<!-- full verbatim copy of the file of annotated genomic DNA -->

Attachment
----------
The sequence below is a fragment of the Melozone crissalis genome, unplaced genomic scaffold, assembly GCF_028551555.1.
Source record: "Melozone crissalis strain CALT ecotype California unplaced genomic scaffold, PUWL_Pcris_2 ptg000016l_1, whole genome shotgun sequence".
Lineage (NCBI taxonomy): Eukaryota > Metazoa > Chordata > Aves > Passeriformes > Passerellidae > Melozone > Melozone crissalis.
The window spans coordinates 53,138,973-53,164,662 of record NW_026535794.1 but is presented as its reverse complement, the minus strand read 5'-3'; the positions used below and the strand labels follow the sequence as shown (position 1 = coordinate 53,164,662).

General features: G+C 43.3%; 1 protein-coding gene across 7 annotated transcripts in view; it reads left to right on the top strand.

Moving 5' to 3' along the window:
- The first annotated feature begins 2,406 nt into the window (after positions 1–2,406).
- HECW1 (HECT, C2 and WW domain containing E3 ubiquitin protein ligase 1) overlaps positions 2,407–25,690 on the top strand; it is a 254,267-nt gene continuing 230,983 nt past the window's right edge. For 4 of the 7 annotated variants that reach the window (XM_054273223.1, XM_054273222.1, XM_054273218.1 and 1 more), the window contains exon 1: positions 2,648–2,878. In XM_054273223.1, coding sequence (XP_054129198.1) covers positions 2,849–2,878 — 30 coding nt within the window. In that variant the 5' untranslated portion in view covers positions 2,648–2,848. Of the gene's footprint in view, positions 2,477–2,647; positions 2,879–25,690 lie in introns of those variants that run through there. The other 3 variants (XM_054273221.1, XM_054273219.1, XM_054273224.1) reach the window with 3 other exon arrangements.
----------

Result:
The sequence below is a fragment of the Melozone crissalis genome, unplaced genomic scaffold, assembly GCF_028551555.1.
Source record: "Melozone crissalis strain CALT ecotype California unplaced genomic scaffold, PUWL_Pcris_2 ptg000016l_1, whole genome shotgun sequence".
Lineage (NCBI taxonomy): Eukaryota > Metazoa > Chordata > Aves > Passeriformes > Passerellidae > Melozone > Melozone crissalis.
The window spans coordinates 53,138,973-53,164,662 of record NW_026535794.1 but is presented as its reverse complement, the minus strand read 5'-3'; the positions used below and the strand labels follow the sequence as shown (position 1 = coordinate 53,164,662).

General features: G+C 43.3%; 1 protein-coding gene across 7 annotated transcripts in view; it reads left to right on the top strand.

Moving 5' to 3' along the window:
- The first annotated feature begins 2,406 nt into the window (after positions 1–2,406).
- HECW1 (HECT, C2 and WW domain containing E3 ubiquitin protein ligase 1) overlaps positions 2,407–25,690 on the top strand; it is a 254,267-nt gene continuing 230,983 nt past the window's right edge. For 4 of the 7 annotated variants that reach the window (XM_054273223.1, XM_054273222.1, XM_054273218.1 and 1 more), the window contains exon 1: positions 2,648–2,878. In XM_054273223.1, coding sequence (XP_054129198.1) covers positions 2,849–2,878 — 30 coding nt within the window. In that variant the 5' untranslated portion in view covers positions 2,648–2,848. Of the gene's footprint in view, positions 2,477–2,647; positions 2,879–25,690 lie in introns of those variants that run through there. The other 3 variants (XM_054273221.1, XM_054273219.1, XM_054273224.1) reach the window with 3 other exon arrangements.